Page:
[Python-Dev] Breaking undocumented API
lukasz at langa.pl
Thu Nov 18 14:13:39 CET 2010
Am 18.11.2010 13:48, schrieb Michael Foord:
> On 18/11/2010 12:37, Georg Brandl wrote:
>> Am 18.11.2010 11:47, schrieb Michael Foord:
>>> On 17/11/2010 21:16, Éric Araujo wrote:
>>>>> Excluding a builtin name from __all__ sounds like a perfectly
>>>>> idea, so even if it wasn't deliberate, I'd say it qualifies as
>>>>> fortuitous :)
>>>> But then, a tool that looks into __all__ to find for example what
>>>> objects to document will miss open. I’d put open in __all__.
>>> "import *" would then override the builtin open. A good reason not to
>>> use "import *" I guess, but also a good reason not to create names that
>>> shadow builtins.
>> Heh. Instead have fun with io.ioopen(), gzip.gzipopen(),
>> webbrowser.webbrowseropen(), etc.? We do have namespace support for
>> a reason.
> Or urllib2.urlopen, oh wait - that's real...
> If I was importing from those namespaces I probably *would* import and
> rename to have unambiguous names (and you would *have* to if there was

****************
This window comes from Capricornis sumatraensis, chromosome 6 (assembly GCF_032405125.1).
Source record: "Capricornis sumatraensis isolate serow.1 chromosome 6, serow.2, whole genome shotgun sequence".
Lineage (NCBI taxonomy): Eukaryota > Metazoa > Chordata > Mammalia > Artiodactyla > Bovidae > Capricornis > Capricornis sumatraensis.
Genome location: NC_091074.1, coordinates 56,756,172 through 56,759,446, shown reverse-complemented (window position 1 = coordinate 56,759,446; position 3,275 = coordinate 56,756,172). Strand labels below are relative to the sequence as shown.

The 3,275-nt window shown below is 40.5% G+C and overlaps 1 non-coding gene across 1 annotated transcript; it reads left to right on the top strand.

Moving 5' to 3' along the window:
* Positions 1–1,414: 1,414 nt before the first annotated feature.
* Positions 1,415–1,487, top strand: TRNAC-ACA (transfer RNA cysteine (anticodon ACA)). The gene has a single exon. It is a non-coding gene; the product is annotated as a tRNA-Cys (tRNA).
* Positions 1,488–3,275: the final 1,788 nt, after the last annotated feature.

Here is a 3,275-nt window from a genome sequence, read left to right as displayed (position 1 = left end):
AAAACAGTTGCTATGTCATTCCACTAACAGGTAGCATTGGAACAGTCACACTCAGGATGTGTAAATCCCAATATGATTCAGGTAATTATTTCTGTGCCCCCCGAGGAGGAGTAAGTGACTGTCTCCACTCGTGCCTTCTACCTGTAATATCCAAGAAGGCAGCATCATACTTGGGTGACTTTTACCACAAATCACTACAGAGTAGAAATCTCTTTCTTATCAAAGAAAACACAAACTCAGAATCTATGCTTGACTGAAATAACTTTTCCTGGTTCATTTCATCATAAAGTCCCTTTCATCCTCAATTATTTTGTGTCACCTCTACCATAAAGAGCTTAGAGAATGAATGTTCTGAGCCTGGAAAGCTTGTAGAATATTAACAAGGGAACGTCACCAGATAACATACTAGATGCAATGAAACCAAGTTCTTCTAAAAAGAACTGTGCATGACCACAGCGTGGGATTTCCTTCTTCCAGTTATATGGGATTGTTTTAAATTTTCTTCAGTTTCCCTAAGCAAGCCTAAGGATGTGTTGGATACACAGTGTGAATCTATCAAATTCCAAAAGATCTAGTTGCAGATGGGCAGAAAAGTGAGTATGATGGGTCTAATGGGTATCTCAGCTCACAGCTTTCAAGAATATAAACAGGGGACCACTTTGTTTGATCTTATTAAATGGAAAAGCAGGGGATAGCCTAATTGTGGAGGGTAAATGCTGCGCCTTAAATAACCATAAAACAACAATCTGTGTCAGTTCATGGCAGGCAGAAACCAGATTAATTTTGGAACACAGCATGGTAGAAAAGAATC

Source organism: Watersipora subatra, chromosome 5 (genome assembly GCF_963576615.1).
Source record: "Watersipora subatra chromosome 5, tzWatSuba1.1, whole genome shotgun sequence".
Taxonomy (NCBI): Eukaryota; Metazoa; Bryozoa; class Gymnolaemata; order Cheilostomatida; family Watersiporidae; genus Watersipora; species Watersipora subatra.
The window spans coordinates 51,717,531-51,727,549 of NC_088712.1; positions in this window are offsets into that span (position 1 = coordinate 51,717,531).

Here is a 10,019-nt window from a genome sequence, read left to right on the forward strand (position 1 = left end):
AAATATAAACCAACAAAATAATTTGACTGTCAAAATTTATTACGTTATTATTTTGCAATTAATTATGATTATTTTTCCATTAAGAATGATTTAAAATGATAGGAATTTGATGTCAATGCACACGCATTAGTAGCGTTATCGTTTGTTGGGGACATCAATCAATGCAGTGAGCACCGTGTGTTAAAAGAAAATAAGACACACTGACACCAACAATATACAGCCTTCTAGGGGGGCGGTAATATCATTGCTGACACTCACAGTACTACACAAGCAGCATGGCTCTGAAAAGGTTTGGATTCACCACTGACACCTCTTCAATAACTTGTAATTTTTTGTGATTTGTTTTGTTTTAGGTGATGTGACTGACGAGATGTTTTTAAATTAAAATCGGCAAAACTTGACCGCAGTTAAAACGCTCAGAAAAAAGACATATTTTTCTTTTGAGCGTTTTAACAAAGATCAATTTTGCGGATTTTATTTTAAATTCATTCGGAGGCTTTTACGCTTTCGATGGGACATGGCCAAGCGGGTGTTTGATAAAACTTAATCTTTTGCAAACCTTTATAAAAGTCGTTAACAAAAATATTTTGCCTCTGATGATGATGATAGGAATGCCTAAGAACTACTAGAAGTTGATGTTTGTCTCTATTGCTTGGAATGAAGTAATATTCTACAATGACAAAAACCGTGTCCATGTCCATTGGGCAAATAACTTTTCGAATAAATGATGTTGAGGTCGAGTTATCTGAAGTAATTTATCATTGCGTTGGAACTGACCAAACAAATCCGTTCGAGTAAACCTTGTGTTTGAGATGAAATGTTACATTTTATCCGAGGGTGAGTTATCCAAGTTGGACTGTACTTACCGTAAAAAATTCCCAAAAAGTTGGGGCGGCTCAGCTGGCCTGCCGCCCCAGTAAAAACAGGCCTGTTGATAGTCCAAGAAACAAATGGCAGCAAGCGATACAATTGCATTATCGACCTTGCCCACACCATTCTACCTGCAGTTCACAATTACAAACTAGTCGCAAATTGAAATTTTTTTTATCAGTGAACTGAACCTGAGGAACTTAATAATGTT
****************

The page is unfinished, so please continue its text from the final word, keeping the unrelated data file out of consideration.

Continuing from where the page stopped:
> any possibility of you using the builtin open). io.open is arguably an
> exception to this as it does the same as the builtin open...
> Using meaningful names is *good*. This is a reason I dislike modules
> that just call their base exception class "Error". You *have* to use
> it from the namespace (or import with import as and give it a good
> name) for it to have any meaning.
Guys, I may agree or disagree with these statements but we are drifting
towards "opinion" versus "solid, well understood practice". Let's focus
on the subject.
For the matter, "import *" is a discouraged mechanism anyway, let alone
the rare exceptions where its usage is valid. If you use star-imports
and you don't know what you're doing, you might just as well hurt
yourself in other ways than just by "open".
Maybe we should just sum up the discussion somewhere already. Keeping up
with a thread reaching a megabyte in size is starting to be painful.
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